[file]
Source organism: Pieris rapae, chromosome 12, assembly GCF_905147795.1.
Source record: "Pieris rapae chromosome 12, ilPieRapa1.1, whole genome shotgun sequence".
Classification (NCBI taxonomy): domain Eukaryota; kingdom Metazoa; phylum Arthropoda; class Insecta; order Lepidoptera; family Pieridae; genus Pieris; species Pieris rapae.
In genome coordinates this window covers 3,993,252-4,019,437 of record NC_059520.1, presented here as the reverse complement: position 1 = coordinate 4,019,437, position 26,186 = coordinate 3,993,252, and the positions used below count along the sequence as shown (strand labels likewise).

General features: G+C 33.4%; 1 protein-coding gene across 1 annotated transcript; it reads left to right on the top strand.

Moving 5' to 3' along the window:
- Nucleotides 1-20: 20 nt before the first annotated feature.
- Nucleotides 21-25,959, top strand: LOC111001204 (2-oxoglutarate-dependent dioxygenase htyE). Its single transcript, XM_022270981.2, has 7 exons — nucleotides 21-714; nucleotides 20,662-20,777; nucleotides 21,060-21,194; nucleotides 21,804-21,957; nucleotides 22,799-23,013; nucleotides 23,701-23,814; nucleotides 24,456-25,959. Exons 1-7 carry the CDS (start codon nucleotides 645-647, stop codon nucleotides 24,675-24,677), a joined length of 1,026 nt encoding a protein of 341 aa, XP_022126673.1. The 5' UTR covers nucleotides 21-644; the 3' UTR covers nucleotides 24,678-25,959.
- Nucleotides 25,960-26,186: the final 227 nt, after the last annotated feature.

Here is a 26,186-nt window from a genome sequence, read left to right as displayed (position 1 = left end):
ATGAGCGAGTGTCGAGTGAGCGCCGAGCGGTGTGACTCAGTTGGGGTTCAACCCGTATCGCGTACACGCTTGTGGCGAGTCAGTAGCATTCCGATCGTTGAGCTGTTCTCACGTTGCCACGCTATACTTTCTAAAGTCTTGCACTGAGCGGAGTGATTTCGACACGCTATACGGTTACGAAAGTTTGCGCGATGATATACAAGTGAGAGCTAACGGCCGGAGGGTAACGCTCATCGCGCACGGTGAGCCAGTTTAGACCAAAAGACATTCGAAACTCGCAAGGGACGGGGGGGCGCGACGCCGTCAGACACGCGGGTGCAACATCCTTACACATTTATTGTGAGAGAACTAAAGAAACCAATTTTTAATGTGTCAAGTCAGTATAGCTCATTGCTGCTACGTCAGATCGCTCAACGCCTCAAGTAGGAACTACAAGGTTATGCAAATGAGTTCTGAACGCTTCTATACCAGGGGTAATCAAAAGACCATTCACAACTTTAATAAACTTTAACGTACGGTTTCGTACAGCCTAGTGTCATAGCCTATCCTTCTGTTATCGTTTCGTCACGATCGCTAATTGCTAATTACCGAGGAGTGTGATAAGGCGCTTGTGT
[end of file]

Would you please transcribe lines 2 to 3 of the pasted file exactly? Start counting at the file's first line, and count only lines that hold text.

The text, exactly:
Source record: "Pieris rapae chromosome 12, ilPieRapa1.1, whole genome shotgun sequence".
Classification (NCBI taxonomy): domain Eukaryota; kingdom Metazoa; phylum Arthropoda; class Insecta; order Lepidoptera; family Pieridae; genus Pieris; species Pieris rapae.